But perhaps the most fascinating tidbit of all comes from a fellow "perfumista" who had read in an -as yet unidentified, unrevealed- book that Shore's Caprice was supposedly the perfume bottle found on the night table at the deathbed of famous novelist Leo Tolstoy. Is "shore" not a name but the evocation of the sea, the eternal blue that the steppe-born Russian soul only dreamed of and never attained? What was its caprice and why did it appeal to Tolstoy in the first place? Guerlain holds the key to a precious mystery in its archives.

Related reading on Perfume Shrine: Guerlain perfumes, known and unknown, Fragrance history


  1. What an interesting curio! I wonder what a sea-like perfume could have been back then - in a basically pre-synthetic era, and certainly pre-calone. I wonder if my dislike for marine perfumes would still have applied.

    Perhaps a very salty variety of ambergris plus aromatic fresh-green substances like mint or the like? I have a cheapo from the 1950s called sea-breeze, and the main note is a sort of spearmint.

    But then, I recently had the misfortune to buy a hair oil from Aesop, which is supposed to be natural and smells exactly like a bilge....


  2. how intriguing! i'd not heard of "shore's caprice"...it's a funny name, in a way; one thinks of the waves as capricious, rather than the shore. could it have been named for a person, perhaps even with a punning allusion to both the surname shore and the marine character of the scent itself? utter speculation, of course...

    i also thought of ambergris as a possible sea-linked ingredient.

    and a bottle of it found at leo tolstoy's bedside. i wonder of whom it reminded him, that he kept it there. or did he like it for himself?

    thank you for provoking some pointless but romantic, even poetic, imaginings...

  3. M,

    as you say,a fascinating curio. Mind you, it'd be more fascinating still if we could locate some vintage dregs in an old bottle, but it's so old that it is not possible anyway, even if we did.

    My guess would have been ambergris plus vetiver as the base structure on which to build upon.

    I suppose "natural" is no guarantee for heavenly smelling, same as "synthetic" is no guarantee for bad for you, necessarily. I like Aesop as a brand, but not always the smell.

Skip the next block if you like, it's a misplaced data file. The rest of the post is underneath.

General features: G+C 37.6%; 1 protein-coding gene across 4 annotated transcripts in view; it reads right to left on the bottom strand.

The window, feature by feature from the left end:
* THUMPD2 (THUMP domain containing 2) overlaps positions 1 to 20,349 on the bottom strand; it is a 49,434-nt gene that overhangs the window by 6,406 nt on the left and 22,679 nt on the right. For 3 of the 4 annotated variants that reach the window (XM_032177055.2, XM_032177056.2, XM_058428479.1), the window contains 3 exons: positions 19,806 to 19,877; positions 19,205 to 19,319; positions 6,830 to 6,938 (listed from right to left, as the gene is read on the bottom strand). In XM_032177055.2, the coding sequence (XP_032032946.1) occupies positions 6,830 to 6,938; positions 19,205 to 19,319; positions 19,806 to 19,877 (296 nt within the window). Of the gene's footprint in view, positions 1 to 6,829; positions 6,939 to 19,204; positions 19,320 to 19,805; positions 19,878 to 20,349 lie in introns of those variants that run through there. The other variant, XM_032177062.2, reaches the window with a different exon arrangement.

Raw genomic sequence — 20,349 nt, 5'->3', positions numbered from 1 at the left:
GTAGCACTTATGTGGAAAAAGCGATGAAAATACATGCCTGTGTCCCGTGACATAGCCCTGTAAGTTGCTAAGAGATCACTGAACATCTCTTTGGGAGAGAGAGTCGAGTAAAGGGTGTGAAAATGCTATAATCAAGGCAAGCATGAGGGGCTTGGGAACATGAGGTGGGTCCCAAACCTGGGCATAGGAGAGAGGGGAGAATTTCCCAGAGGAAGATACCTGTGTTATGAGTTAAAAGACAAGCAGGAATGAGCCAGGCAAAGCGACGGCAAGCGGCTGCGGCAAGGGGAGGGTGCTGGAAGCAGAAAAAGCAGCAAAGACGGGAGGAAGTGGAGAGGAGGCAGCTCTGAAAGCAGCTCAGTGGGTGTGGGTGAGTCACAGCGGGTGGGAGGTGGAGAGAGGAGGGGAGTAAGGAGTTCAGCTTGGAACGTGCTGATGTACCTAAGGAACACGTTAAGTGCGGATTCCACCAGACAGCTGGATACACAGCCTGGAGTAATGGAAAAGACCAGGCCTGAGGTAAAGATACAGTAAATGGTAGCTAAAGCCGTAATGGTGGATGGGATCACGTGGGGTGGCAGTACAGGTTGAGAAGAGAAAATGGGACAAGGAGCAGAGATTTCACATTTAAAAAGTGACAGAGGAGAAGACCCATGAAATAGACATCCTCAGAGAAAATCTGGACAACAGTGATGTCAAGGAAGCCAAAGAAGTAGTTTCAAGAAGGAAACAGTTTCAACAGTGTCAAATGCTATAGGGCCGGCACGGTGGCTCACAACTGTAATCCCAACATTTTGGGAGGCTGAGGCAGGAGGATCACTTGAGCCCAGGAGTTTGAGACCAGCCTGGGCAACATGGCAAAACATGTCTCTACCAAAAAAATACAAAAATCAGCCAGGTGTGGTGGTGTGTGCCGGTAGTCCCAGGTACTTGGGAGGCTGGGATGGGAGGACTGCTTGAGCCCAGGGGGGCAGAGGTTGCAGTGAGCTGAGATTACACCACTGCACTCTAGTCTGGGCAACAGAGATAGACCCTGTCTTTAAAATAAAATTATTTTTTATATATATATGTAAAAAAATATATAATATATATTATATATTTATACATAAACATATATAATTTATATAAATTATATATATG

4. NFS,

    you absolutely capture the spirit of what I'm saying: pointless, yes, because it serves no practical purpose, but it does lend itself to romanticism and yes, poetry. I find poetry is so neglected in our times. Poetry in living, not in actual written words on a book/ebook.

  5. Fiordiligi14:38

    Hello my dearest E! How could I resist this piece about one of the Guerlain legends? Thank you for such a beautiful article. Wouldn't it be a wonder to actually sniff it? I am sure it would be quite remarkable.

  6. Well, this is a tantalizing comment you make;

    Guerlain holds the key to a precious mystery in its archives

    Humm, makes you wish someone would go into those archives and, ...well, you know!

  7. Miss Heliotrope07:44

    Tolstoy? Who by the time of his death had decided to all but live as a asetic?

    & more importantly, who didnt die in his own bed with his own night table next to, but in the apartment of a station master? Maybe it was the railroad official who had a scented secret...

  8. Miss Heliotrope07:45

    AN asetic.


  9. Fiori (((D))),

    hello my dearest!

    Sorry I am so late in replying.

    Yeah, Guerlain unites us again. I hope you're well. We have been having a bumpy and busy summer, but will write in private.

    Thanks for coming on board again :-)

  10. Stelma,

    part of the reason I'm writing these articles is exactly providing the nudge to Guerlain to do so!
    It worked in them re-establishing copyright in names at least in the past (after I posted about them), so with persistence, who knows...? :D

    Thanks for commenting!

  11. MH,

    great observation and I have to say I too wondered about a recluse, up there in hi datcha etc. but with time I came to the conclusion that either he had it dragged with him by someone caring, or it involved a bit of biographical embellishment on the part of the book author. Like Herodotus, when the story is too good to be withheld, I tell it with caveat emptor that the author is not identified and the book is as of yet unrecalled.;-) If she does recall, I will let you know and we will both dive in in greater detail.

    It's a charming story, even for an ascetic. We tend to see perfume with our modern eyes (adornment, seduction) whereas people in the past saw it with the eyes of the pagan (prophylactic, disinfectant). It's all very interesting, to say the least!